About The Word “Revisit”

Everything you wanted to know about the word “revisit”, including spelling, parts of speech, “revisit” meaning and origins, anagrams, rhyming words, encodings, crossword clues and much more!

How to spell “revisit”

Revisit is spelled r-e-v-i-s-i-t and has 7 letters.


How many vowels and consonants in “revisit”

The word “revisit” has 4 consonants and 3 vowels.


How many syllables in “revisit”?

There are 3 syllables in the word “revisit”.


What type of word is “revisit”?

The word "revisit" can be a verb and noun.
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Common misspellings of “revisit”

Rivisit

Similar words to “revisit”

Revising, revision, revisited, revisiting, revisits, visit, evisite, previsit, reverist, revisitant, revuist, revuists, reist, resit

Scrambled words derived from “revisit”

Etsirvi, tsiivre, trsiive, sirivet, ivirtes, ivtrsei, vriiste, isrtevi, isrtvie, eristvi, tveisri, erviist, teisrvi, risveit, steirvi, ivestir, teisivr, vitsrie, irisetv, esivrit, evirits, resitvi, ivitser, iivrest, isitrev

Anagrams of “revisit”

Visiter

Fun facts about the word “revisit”

The word “revisit” has a Scrabble score of 10 and reads tisiver in reverse.


Phonetic spelling of “revisit”

Romeo Echo Victor India Sierra India Tango

The phonetic alphabet, specifically the International Phonetic Alphabet (IPA), is a system of notation for the sounds of languages created by linguists. Unlike conventional written alphabets, which vary across languages and can have inconsistent mappings of symbols to sounds, the IPA is designed to provide a consistent and universally understood means of transcribing the sounds of any spoken language.

Find out more about the Phonetic alphabet.


“revisit” spelled in Morse code

.-. . ...- .. ... .. - (dot dash dot dot dot dot dot dash dot dot dot dot dot dot dot dash).

Morse code is a method used in telecommunication to encode text characters as sequences of two different signal durations, called dots and dashes, or dits and dahs. It was developed in the 1830s and 1840s by Samuel Morse and Alfred Vail for their new invention, the telegraph, which required a simple way to transmit text messages across long distances.

Find out more about Morse code.


ASCII spelling of “revisit”

Lowercase: 114 101 118 105 115 105 116

Uppercase: 82 69 86 73 83 73 84

ASCII, which stands for American Standard Code for Information Interchange, is a character encoding standard used by computers and electronic devices to understand and represent text.

Find out more about ASCII encoding.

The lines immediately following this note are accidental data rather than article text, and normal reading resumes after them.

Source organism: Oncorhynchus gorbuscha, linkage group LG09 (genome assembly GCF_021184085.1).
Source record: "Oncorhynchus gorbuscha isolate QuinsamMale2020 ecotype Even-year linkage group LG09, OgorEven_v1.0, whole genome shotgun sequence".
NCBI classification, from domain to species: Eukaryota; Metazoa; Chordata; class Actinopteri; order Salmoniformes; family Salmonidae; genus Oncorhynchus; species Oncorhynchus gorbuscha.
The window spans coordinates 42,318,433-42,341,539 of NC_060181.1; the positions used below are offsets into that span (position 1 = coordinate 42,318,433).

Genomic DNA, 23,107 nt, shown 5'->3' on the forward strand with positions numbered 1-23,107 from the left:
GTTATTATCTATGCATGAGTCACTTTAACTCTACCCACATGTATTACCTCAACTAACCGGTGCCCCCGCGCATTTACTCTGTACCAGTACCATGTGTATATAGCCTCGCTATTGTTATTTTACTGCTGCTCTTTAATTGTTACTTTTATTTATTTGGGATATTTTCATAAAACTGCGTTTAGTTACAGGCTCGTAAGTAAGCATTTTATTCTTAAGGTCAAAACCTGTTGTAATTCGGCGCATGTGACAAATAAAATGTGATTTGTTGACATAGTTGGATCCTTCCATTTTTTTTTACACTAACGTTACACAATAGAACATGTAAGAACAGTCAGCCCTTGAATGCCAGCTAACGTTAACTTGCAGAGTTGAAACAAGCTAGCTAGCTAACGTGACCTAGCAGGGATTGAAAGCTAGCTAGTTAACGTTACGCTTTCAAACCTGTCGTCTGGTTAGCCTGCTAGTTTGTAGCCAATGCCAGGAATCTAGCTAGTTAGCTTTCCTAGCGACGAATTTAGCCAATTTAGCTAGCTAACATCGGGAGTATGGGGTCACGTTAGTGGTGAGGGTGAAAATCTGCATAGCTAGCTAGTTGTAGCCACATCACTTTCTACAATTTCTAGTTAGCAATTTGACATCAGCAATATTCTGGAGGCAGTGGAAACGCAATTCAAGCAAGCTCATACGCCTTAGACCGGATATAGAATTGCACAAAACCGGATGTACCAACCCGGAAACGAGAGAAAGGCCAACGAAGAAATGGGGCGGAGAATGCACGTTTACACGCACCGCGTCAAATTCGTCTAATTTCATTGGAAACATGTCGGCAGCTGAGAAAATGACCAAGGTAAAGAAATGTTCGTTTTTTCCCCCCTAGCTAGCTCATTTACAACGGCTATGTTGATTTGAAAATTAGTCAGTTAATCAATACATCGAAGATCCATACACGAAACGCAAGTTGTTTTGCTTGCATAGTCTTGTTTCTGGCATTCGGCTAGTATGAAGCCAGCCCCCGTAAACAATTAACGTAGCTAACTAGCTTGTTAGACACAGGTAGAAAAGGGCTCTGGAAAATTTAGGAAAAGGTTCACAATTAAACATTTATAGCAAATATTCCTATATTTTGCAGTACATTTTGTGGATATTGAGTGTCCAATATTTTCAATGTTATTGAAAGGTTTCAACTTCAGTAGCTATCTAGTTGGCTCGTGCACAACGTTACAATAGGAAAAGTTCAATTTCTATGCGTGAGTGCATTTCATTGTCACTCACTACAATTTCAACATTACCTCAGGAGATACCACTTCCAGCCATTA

Binary spelling of “revisit”

Lowercase: 1110010 1100101 1110110 1101001 1110011 1101001 1110100

Uppercase: 1010010 1000101 1010110 1001001 1010011 1001001 1010100

Binary encoding is a system that computers and digital devices use to represent and process information. It's based on binary numbers, which are composed only of zeros and ones, known as bits.

Find out more about binary encoding.


Hexadecimal value of “revisit”

Lowercase: 0x72 0x65 0x76 0x69 0x73 0x69 0x74

Uppercase: 0x52 0x45 0x56 0x49 0x53 0x49 0x54

Hexadecimal is a number system commonly used in computing as a human-friendly way of representing binary data. Unlike the decimal system, which is base 10 and uses digits from 0 to 9, the hexadecimal system is base 16, using digits from 0 to 9 and letters from A to F to represent the values 10 to 15.

Find out more about hexadecimal encoding.


Decimal spelling of “revisit”

Lowercase: 114 101 118 105 115 105 116

Upprcase: 82 69 86 73 83 73 84

The decimal system, also known as base-10, is the numerical system most commonly used by people in everyday life. It's called "base-10" because it uses ten digits: 0 through 9. Each position in a decimal number represents a power of 10.

Find out more about decimal encoding.


Octal value of “revisit”

Lowercase: 162 145 166 151 163 151 164

Upprcase: 122 105 126 111 123 111 124

Octal is a base-8 number system used in digital computing. Unlike the decimal system which uses ten digits (0-9), and the binary system which uses two (0 and 1), the octal system uses eight digits: 0 through 7. Each position in an octal number represents a power of 8.

Find out more about octal encoding.


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